The firm recently hired long-time Republican lobbyist Marc Lampkin, who was deputy campaign manager for the Bush/Cheney campaign in 2000 and prior to that was general counsel to then-House Republican Conference Chairman (and now Speaker) John Boehner. Lampkin is still a member of "Team Boehner," which advises the Speaker on Republican Party issues. The Hill, the congressional newspaper, has named Lampkin as one of the top 50 lobbyists in America. In making the announcement of Lampkin's hire, Brownstein spokesman said "As a bipartisan firm [emphasis added] we are committed to adding talent to our team across the political spectrum." Lobbyists, you see, do not necessarily have party loyalty.
Another Brownstein partner, David L. Bernhardt, was Interior's top attorney, the Solicitor, during the latter Bush years. What is Bernhardt doing now? He is lobbying in Congress and at Interior for, among other clients, Westlands, which has shelled out $220,000 recently to Brownstein in lobbying fees alone. The legal bills are expected to be astronomical. Bernhardt is also one of the Brownstein attorneys who brought a lawsuit for Westlands in January, 2012, in the U.S. Court of Claims in Washington, D.C., claiming the failure of the U.S. Bureau of Reclamation to provide drainage for Westlands growers has cost the water district $1 billion in damages.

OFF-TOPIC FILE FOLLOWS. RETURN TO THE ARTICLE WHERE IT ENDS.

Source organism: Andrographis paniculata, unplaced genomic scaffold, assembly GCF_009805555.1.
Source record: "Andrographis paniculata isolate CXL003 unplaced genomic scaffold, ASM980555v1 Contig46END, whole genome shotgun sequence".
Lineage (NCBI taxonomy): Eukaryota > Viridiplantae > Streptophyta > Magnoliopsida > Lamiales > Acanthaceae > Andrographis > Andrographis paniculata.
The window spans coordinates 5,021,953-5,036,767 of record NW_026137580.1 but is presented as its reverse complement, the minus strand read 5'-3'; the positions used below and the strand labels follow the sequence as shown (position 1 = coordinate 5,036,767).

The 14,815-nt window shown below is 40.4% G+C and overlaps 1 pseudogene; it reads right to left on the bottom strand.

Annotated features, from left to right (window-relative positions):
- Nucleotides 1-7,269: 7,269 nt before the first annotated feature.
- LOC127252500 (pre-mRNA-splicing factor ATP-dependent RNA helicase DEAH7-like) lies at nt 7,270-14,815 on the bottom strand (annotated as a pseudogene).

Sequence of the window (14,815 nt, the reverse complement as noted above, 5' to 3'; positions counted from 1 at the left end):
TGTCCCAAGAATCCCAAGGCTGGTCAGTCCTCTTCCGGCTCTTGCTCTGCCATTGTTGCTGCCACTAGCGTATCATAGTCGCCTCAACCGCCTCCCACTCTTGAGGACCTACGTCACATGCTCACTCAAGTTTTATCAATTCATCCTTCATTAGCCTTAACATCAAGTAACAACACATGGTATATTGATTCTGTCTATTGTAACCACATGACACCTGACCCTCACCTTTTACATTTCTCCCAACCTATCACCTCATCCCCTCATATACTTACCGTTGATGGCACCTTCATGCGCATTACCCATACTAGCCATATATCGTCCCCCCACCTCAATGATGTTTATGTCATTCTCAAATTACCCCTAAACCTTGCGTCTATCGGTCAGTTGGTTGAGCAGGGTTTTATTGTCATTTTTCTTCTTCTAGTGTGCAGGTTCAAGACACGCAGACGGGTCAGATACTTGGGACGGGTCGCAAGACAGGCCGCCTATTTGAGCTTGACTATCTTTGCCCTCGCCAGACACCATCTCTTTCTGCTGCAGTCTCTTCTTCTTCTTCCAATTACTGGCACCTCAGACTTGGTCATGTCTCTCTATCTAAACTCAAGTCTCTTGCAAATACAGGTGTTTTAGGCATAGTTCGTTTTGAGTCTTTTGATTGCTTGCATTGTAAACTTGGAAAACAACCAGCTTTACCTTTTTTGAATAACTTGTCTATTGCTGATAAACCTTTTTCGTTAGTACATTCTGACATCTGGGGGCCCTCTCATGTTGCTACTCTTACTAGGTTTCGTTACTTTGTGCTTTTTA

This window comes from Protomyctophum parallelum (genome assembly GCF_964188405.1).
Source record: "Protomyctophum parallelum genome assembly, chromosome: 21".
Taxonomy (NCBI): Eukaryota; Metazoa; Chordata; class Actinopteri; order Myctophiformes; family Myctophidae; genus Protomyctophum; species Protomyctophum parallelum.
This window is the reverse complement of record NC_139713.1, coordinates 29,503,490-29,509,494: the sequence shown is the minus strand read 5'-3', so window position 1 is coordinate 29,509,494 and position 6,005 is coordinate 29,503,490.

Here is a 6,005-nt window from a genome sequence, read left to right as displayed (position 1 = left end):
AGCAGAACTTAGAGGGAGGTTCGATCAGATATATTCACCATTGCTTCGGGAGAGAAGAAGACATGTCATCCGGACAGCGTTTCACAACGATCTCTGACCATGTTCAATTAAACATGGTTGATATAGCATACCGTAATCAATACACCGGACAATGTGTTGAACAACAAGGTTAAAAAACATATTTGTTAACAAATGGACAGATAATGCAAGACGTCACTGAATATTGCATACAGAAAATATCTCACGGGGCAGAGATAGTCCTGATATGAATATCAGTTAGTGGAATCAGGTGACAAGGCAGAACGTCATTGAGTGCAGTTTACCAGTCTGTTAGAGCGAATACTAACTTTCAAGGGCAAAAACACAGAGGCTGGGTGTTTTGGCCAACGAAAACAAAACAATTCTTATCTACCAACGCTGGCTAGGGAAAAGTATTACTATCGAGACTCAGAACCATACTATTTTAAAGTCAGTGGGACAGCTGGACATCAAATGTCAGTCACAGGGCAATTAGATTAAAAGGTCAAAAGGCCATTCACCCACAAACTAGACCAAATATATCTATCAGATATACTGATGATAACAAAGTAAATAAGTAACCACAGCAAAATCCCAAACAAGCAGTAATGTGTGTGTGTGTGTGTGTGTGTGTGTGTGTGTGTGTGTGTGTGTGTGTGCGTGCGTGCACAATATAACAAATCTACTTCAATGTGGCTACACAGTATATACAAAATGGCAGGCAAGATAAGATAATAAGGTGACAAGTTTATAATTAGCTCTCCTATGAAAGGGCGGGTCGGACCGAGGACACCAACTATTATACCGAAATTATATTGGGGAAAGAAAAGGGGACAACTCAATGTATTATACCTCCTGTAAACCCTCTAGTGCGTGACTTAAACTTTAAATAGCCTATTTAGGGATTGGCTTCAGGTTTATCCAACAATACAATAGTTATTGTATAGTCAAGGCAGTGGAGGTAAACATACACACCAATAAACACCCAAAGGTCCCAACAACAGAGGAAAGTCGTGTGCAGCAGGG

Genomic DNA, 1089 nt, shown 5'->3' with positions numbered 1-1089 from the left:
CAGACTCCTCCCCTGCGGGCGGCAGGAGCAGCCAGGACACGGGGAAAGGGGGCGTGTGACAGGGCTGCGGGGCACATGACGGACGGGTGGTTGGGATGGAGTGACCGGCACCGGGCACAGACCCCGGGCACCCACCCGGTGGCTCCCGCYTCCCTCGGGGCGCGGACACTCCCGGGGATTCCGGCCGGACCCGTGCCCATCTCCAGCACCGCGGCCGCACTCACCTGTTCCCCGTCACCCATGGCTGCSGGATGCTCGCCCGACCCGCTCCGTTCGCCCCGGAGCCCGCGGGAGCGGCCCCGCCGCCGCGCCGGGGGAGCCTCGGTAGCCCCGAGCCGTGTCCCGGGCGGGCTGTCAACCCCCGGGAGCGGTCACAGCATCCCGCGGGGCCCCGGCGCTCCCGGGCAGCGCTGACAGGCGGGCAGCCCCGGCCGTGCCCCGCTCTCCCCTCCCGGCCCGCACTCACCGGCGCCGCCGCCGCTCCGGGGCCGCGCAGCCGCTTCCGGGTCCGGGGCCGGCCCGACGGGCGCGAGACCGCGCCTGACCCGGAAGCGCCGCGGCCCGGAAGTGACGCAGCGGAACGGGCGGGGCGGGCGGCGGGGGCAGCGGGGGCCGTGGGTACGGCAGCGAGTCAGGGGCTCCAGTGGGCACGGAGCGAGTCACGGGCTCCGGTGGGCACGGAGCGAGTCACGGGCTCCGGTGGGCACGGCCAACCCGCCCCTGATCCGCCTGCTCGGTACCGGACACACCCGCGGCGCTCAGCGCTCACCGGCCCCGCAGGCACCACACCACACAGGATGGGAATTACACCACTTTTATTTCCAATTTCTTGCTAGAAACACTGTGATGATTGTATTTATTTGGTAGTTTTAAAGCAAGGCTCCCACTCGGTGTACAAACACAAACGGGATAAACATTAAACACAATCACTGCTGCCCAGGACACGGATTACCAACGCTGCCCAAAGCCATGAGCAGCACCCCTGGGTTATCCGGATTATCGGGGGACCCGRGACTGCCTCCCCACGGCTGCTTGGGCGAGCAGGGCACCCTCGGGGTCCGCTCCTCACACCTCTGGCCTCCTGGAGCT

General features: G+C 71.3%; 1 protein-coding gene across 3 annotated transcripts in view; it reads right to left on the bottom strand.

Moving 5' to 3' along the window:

All discussion of the Brownstein law firm begins with Norman Brownstein, who arrived in Denver with his mother as a boy, according to Denver magazine 5280. HIs mother died from breast cancer in 1957, when Norman was 13, and he moved in with a Jewish family named Kamlet. The Kamlets' son, Jay, was born in 1963. Jay Kamlet would later grow up like his big "brother" to become a lawyer and work for the Brownstein firm before launching his own law firm. It was in the fifth grade when Brownstein met Steve Farber. They both attended the University of Colorado law school and graduated in 1968. With another boyhood friend, Jack Hyatt, they then formed the law firm of Brownstein, Hyatt and Farber. The naming order in the firm title was determined by drawing straws.